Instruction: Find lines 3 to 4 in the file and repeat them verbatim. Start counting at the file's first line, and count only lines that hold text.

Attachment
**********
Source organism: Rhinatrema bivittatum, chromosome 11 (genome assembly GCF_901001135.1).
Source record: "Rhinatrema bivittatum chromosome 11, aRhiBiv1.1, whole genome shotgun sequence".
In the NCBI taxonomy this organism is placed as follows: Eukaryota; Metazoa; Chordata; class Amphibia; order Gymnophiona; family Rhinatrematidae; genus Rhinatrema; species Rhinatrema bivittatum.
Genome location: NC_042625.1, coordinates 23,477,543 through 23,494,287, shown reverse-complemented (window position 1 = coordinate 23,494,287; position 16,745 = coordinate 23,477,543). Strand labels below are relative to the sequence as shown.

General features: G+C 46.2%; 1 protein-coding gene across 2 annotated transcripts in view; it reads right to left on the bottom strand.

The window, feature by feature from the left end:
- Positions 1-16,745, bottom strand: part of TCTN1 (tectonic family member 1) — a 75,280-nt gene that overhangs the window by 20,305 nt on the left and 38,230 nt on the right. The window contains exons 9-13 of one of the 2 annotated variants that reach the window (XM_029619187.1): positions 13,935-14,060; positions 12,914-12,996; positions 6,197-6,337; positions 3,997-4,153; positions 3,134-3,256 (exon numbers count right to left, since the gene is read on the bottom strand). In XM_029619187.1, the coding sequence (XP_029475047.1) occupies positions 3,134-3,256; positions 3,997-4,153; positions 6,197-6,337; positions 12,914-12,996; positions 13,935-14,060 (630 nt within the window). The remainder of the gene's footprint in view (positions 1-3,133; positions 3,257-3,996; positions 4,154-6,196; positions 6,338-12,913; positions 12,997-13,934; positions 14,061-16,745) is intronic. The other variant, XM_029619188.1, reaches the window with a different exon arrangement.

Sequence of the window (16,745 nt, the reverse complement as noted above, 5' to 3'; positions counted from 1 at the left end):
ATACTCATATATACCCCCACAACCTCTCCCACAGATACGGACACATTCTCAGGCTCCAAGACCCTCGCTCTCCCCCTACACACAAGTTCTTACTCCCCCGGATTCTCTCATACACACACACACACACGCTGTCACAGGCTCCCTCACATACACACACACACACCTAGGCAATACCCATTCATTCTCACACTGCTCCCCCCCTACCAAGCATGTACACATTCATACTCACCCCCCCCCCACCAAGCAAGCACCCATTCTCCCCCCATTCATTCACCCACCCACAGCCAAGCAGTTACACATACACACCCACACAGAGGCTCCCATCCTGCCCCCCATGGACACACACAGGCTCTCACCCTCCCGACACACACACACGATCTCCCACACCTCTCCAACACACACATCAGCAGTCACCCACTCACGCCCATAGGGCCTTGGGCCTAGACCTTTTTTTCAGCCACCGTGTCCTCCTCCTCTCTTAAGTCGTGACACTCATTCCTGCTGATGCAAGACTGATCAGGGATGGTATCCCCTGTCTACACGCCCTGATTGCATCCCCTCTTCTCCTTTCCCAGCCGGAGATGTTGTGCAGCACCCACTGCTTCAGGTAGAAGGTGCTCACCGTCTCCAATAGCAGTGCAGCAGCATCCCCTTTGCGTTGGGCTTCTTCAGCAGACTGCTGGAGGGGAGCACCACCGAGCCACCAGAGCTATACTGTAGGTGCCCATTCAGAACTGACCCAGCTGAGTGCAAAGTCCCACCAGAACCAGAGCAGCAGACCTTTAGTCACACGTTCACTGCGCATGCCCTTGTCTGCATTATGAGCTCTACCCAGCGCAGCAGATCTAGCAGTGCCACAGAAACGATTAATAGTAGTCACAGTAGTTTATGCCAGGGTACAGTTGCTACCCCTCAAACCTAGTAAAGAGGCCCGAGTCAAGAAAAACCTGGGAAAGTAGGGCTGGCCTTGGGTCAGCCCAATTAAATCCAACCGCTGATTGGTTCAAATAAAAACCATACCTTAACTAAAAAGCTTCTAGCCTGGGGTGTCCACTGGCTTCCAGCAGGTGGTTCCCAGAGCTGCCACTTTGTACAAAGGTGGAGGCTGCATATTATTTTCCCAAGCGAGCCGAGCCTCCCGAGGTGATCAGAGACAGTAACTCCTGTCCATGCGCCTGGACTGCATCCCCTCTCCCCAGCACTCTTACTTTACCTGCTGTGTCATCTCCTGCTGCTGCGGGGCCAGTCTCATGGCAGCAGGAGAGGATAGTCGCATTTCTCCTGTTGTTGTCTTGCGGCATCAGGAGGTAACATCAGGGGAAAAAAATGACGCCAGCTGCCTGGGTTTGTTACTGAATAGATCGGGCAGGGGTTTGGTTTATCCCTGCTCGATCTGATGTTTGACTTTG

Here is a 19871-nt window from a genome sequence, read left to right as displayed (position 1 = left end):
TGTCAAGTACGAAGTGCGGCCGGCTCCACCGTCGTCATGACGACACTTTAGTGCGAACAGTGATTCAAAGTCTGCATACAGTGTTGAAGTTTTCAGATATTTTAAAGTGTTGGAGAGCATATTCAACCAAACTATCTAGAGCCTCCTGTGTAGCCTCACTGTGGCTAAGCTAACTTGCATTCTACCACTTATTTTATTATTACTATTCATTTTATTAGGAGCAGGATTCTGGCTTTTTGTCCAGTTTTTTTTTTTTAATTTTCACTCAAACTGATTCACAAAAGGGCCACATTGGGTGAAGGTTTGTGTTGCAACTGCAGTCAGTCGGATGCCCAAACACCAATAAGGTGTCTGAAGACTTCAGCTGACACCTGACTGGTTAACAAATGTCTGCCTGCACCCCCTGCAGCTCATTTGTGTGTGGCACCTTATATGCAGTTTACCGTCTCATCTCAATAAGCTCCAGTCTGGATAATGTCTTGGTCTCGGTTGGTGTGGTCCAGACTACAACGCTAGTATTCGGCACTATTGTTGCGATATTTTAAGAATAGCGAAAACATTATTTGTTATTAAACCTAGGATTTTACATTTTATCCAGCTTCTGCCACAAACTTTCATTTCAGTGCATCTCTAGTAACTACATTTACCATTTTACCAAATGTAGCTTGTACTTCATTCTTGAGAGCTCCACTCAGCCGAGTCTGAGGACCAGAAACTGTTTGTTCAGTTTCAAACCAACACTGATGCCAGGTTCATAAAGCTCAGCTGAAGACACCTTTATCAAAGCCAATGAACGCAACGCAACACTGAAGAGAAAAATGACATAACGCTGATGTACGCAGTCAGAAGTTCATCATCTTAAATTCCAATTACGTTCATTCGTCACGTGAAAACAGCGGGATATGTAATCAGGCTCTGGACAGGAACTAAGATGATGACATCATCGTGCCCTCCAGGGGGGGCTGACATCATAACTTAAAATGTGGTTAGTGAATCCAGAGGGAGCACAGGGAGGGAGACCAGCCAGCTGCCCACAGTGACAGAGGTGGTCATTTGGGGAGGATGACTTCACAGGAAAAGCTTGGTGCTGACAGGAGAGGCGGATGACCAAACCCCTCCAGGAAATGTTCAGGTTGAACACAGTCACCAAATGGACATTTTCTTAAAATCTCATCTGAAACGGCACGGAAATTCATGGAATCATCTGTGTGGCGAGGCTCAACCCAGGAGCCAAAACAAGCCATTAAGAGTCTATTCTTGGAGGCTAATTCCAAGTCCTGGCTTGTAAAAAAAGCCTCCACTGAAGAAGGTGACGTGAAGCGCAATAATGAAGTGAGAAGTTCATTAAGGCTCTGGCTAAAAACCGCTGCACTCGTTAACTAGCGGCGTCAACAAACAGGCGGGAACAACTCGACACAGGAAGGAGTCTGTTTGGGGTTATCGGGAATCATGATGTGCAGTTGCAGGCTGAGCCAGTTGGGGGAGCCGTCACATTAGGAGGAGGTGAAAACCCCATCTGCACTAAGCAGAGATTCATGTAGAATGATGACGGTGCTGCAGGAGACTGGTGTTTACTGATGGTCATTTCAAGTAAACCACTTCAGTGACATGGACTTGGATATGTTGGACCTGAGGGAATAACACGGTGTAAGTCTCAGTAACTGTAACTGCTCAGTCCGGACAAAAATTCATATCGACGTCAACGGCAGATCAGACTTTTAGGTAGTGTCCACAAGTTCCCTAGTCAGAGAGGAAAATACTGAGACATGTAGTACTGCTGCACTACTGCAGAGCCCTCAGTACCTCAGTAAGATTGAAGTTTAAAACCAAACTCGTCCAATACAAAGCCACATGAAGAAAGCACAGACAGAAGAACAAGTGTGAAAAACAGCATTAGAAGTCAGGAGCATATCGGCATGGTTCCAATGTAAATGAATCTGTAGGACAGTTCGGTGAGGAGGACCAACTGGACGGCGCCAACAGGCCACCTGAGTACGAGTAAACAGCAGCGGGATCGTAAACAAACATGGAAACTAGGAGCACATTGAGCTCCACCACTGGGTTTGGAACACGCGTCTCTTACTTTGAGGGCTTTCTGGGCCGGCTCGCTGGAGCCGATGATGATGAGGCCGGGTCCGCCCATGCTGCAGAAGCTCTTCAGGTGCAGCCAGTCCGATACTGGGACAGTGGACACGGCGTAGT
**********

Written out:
In the NCBI taxonomy this organism is placed as follows: Eukaryota; Metazoa; Chordata; class Amphibia; order Gymnophiona; family Rhinatrematidae; genus Rhinatrema; species Rhinatrema bivittatum.
Genome location: NC_042625.1, coordinates 23,477,543 through 23,494,287, shown reverse-complemented (window position 1 = coordinate 23,494,287; position 16,745 = coordinate 23,477,543). Strand labels below are relative to the sequence as shown.